Application Load Testing
Last updated 19 May 2020
Table of Contents
Load tests allow you to see how your application performs under real-world traffic. Use load testing to test a new feature at scale before it launches, or to prepare your app for traffic growth.
This article covers how to set up a load testing environment, run a load test, and use the results to improve app performance.
Set up a load testing environment
To avoid impacting real users, set up a separate load testing environment.
Add separate data services (Postgres, Redis, Kafka) to the load testing app, using the same plans as production.
If your app depends on an internal service or API, provision a separate instance of that service if possible.
Ensure the load testing app does not take “real-world” actions like sending e-mail or billing
Add seed data
If your app depends on Heroku Postgres, your load testing app should use its own database with production-like (but non-sensitive) data, called seeds.
Create seeds that reflect the variety of data in production and have production-like row counts. Do not include personal or sensitive information.
Research how your language or framework addresses seeds. For instance:
- Libraries like Rails and Node.js’s Sequelize have conventions for writing seeds
Avoid using production data for load testing, as it may be sensitive or impact real users.
Install logging and monitoring add-ons
Before running a load test, install logging and monitoring add-ons on load testing app. You’ll use these tools to evaluate results:
- A logging add-on, to view app and database logs from the test
- An application performance monitoring (APM) add-on, such as New Relic, Scout, or AppOptics, to identify slow endpoints and services
- An infrastructure monitoring add-on, such as Librato or AppSignal, to measure load on the app and database
Select a load testing tool
Your load testing tool executes the test, hitting endpoints on your load testing app. Add-ons like Loader.io run load tests on a managed platform. Open source tools like Apache AB and JMeter run load tests locally or on cloud virtual machines.
Configure your load testing tool
In your load testing tool, specify the amount of traffic in the load test. For instance, Loader.io offers multiple ways to specify the size of a test, such as clients per second. Match the load test to the production load you have now or anticipate in the near future.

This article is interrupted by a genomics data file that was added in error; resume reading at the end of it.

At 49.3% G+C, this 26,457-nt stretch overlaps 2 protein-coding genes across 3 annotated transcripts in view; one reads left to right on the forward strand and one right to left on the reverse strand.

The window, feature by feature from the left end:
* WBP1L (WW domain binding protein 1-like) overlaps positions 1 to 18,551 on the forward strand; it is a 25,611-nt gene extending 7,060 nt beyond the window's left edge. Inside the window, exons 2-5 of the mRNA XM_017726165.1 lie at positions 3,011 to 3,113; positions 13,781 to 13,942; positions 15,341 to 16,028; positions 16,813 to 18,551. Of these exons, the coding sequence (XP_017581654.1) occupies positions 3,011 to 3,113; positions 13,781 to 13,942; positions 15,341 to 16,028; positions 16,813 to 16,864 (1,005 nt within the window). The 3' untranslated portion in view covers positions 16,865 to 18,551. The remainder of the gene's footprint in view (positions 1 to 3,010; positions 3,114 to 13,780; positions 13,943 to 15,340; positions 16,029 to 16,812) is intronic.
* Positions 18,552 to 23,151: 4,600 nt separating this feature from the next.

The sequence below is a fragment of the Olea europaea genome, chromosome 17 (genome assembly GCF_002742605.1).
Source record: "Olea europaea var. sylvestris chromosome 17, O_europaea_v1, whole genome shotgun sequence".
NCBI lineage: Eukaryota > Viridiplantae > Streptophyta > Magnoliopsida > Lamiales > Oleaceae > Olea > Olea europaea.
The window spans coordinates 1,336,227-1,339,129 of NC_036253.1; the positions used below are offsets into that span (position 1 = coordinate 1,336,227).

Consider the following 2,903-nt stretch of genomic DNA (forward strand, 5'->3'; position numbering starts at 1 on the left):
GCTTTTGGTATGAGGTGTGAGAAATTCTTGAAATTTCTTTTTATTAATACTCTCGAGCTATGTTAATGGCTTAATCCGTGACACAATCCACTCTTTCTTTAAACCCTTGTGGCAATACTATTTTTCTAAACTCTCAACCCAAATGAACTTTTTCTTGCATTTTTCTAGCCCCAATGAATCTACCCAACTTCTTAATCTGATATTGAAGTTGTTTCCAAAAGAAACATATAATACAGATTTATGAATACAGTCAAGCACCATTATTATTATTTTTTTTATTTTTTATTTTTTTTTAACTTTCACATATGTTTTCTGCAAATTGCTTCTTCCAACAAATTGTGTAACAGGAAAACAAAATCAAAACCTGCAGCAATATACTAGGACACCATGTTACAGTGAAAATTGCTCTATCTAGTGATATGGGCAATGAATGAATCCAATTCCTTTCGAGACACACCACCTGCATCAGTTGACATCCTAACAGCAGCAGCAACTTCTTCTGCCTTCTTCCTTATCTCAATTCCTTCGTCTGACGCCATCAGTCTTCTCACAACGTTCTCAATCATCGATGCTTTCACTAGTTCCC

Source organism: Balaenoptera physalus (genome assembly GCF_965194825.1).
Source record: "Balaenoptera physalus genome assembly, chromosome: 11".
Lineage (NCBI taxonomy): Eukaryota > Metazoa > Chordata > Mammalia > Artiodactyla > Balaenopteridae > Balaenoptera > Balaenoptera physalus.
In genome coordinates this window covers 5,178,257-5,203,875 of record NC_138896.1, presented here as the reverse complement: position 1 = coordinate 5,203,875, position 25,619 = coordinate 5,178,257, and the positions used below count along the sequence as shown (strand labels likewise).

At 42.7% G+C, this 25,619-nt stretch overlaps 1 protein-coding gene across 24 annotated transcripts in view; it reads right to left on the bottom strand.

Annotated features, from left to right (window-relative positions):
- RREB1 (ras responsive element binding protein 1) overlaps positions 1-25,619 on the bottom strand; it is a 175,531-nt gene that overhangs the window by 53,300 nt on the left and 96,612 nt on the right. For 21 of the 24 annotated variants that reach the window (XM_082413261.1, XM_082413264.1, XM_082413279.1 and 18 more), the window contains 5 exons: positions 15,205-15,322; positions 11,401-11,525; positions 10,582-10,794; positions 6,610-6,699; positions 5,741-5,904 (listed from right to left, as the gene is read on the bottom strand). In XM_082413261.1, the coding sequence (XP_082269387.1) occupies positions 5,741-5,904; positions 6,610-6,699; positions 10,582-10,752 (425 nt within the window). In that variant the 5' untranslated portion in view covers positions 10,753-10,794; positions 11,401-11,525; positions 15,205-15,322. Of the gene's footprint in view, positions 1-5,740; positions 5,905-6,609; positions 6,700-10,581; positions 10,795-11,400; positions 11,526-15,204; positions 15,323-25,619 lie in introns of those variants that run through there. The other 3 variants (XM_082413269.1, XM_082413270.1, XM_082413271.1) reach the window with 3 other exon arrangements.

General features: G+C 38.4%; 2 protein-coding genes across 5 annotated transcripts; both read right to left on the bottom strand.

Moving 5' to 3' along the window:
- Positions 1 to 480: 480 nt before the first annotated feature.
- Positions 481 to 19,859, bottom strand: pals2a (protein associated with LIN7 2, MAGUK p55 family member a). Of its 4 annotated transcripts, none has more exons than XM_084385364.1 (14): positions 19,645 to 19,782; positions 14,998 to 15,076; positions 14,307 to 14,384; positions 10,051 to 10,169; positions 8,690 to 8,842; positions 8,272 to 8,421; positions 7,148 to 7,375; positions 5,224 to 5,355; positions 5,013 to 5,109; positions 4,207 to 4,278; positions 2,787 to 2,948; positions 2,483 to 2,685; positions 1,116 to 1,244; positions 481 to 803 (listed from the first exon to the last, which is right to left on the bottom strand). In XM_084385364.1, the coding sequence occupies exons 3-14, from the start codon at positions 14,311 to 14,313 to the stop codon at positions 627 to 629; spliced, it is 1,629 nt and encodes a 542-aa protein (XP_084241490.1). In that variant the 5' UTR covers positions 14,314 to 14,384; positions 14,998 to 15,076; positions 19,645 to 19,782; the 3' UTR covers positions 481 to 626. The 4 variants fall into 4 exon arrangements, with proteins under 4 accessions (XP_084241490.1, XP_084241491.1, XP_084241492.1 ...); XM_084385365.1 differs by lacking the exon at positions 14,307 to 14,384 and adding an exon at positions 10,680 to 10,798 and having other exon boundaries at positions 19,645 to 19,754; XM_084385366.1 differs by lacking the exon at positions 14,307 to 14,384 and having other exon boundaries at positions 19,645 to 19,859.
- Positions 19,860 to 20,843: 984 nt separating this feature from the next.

Next, decide which endpoints to include in your test. If you are testing a specific feature, focus on that feature’s endpoints. If you are testing the scalability of the entire app, use your APM tool to find the most popular and highest latency endpoints, and focus the test on those.
Some endpoints of your may require authentication. Loader.io supports HTTP basic authentication, custom cookies, and custom headers.
Run your load test
Review Load Testing Guidelines to see if your load test needs pre-approval.
Use your load testing tool to execute the test on the separate load testing app.
Use results to improve app performance
After your load test, look for these key signals in your metrics to determine the next steps. Follow the links in the text for more information about these issues.
Navigate to your app on the Heroku Dashboard, and go to Metrics tab. Check the response time graph and focus on the 95th percentile response time. Does it increase over the course of the test, or spike during the test?
If you see elevated response times, use your APM to determine which services are responsible. It may show, for instance, that the database made up the majority of the response time. Finally, check your APM to find the endpoints that were slowest during the test.
Consider these actions to address elevated response time:
- Scale dynos or upgrade dyno type
- Tune concurrency. See guidance for Node and Ruby apps.
- If your APM found particularly slow endpoints, see guidance on code-level optimizations
- If your APM shows the database is slowing down during the test, see Slow Queries and Database Load
In your app’s Metrics tab on the Heroku Dashboard, check the throughput graph. Does it show elevated
5xx failed responses during the test? If so, check the errors graph for Heroku error codes during that period.
Consider these actions to address elevated error rates during the test:
- If there is a spike in
H12 - Request timeouterrors, see Response Time and read more about request timeouts
- If there is a spike in
R14 - Memory quota exceedederrors, see Memory
- Errors may originate from your app and not show in the errors graph. Check your APM for failed responses and consider adding an error monitoring add-on.
Memory use can significantly impact app performance and increase response times.
Consider these actions to address memory use that exceeds the quota and results in R14 errors:
- Optimize your app’s memory usage by tuning configuration and running profiling. See guidance for Ruby, Node, and Java apps.
- Consider upgrading to a higher-memory dyno type
Web requests to your app are served by dynos, so it’s important to look at dyno-level metrics from the load test.
Consider these actions to address dyno load that exceeds recommended limits:
- Consider upgrading to a higher-CPU dyno type
- Evaluate concurrency settings, which can impact dyno load. See guidance for Node and Ruby apps.
Slow queries and database load
Slow queries are best diagnosed in production, as they can occur over a long time period. However, you may see hints in your load result.
Check your APM for slow queries during the time of the load test. In your log tool, look for query duration logs, which exist for queries longer than 2 seconds.
Review database load using a platform monitoring tool like Librato. If it exceeds
1 then it may impact query performance.
Consider these actions to address slow queries or high database load: